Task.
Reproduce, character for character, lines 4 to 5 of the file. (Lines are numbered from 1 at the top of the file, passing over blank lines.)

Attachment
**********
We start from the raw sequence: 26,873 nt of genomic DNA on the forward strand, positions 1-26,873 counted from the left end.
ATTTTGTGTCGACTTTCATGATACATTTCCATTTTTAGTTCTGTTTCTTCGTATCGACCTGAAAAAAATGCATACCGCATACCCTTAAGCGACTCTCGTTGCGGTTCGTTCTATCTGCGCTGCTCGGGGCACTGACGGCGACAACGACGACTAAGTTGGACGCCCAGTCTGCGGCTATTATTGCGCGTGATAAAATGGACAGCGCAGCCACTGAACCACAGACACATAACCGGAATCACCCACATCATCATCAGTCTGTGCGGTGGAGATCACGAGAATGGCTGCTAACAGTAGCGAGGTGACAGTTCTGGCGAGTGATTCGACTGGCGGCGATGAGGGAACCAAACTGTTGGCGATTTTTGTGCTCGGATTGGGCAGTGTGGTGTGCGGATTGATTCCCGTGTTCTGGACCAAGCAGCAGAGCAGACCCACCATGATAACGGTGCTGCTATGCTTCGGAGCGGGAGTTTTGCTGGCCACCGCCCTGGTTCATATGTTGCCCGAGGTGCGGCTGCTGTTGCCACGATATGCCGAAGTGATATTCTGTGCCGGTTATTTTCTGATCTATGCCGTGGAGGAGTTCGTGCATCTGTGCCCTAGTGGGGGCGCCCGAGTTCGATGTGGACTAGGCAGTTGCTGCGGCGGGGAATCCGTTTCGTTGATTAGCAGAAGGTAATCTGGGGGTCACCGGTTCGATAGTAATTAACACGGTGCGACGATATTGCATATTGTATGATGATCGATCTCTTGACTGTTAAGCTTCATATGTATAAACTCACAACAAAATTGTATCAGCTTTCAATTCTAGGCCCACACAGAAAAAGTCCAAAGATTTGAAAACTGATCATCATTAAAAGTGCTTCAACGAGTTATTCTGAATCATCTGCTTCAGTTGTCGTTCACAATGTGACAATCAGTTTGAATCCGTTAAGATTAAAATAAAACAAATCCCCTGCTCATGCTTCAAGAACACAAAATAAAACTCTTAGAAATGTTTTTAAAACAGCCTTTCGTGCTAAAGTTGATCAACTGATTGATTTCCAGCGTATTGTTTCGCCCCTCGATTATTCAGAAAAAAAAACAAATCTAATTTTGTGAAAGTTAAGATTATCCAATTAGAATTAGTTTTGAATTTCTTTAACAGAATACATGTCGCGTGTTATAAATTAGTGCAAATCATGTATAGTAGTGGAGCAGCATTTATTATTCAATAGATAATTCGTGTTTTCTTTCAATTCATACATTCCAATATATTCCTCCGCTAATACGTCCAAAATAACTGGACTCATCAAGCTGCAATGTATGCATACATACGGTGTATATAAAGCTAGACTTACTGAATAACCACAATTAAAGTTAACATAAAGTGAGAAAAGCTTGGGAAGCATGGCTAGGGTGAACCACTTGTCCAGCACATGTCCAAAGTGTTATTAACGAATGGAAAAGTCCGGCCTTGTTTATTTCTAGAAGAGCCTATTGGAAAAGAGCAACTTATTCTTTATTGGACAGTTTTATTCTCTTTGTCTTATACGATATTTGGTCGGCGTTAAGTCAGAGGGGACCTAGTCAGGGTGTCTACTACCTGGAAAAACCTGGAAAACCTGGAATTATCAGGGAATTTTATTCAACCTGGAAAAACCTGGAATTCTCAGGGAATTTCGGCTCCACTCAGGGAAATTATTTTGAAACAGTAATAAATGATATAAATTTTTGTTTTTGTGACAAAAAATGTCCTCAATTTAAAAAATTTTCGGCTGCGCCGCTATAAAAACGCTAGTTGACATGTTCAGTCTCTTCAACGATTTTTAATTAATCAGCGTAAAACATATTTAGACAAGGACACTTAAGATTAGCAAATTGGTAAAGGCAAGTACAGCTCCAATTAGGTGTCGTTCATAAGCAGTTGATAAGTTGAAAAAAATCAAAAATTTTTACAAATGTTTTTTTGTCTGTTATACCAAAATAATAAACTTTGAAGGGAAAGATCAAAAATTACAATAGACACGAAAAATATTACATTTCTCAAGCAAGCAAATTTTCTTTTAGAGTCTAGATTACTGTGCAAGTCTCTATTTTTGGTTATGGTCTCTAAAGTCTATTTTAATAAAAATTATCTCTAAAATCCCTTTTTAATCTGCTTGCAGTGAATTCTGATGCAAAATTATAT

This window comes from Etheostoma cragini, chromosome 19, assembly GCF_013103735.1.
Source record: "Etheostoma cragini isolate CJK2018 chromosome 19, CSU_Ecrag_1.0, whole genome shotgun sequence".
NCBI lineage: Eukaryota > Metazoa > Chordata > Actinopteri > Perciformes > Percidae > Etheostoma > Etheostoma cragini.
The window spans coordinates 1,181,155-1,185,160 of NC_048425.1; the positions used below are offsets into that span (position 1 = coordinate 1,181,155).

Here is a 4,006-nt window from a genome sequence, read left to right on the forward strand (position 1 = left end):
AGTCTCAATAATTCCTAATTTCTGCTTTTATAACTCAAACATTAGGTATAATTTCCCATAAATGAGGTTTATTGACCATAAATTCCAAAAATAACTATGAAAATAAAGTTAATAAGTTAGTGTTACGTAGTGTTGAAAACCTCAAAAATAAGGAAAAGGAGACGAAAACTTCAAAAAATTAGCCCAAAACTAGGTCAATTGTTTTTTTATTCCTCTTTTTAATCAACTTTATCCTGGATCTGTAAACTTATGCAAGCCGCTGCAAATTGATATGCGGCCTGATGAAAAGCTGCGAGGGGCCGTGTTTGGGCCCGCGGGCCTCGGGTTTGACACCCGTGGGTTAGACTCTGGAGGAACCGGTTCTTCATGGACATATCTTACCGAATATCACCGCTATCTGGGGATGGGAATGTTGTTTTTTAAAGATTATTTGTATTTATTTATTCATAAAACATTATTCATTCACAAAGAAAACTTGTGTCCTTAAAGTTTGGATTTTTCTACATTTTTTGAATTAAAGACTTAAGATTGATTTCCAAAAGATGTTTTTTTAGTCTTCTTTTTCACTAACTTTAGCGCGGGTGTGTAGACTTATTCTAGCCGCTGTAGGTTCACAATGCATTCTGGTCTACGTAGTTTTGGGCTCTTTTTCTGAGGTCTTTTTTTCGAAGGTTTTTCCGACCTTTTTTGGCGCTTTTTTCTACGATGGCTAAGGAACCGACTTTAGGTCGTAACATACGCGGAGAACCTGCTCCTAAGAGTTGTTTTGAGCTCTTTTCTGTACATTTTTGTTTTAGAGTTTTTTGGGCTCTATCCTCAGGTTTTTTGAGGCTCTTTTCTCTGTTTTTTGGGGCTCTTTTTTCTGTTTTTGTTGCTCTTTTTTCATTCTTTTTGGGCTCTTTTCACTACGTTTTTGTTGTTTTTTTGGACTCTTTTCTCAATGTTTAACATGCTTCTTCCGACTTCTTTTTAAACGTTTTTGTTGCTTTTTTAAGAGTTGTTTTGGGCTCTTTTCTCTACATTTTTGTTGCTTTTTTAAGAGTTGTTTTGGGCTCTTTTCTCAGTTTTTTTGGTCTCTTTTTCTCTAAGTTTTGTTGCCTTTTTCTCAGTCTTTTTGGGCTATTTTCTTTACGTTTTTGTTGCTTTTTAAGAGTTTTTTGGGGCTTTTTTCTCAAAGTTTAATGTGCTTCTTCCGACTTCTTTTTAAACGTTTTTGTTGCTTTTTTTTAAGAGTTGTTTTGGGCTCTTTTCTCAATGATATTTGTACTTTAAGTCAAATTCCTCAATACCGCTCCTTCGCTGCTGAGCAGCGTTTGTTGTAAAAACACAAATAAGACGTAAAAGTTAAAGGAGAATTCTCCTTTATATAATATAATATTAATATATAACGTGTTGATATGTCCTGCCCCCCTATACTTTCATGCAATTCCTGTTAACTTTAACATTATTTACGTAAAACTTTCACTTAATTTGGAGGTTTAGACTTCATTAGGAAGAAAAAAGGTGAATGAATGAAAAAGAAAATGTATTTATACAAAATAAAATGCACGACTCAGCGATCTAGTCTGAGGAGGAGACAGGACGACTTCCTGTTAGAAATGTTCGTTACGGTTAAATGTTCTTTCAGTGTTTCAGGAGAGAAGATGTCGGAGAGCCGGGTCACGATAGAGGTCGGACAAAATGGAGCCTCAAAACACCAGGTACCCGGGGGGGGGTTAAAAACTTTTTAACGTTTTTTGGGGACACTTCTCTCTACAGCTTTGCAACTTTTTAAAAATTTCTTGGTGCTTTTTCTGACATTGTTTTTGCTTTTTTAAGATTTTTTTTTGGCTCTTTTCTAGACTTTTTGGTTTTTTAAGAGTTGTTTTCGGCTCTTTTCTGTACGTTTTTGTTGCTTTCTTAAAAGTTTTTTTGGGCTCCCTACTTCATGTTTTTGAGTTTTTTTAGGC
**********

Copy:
Source record: "Etheostoma cragini isolate CJK2018 chromosome 19, CSU_Ecrag_1.0, whole genome shotgun sequence".
NCBI lineage: Eukaryota > Metazoa > Chordata > Actinopteri > Perciformes > Percidae > Etheostoma > Etheostoma cragini.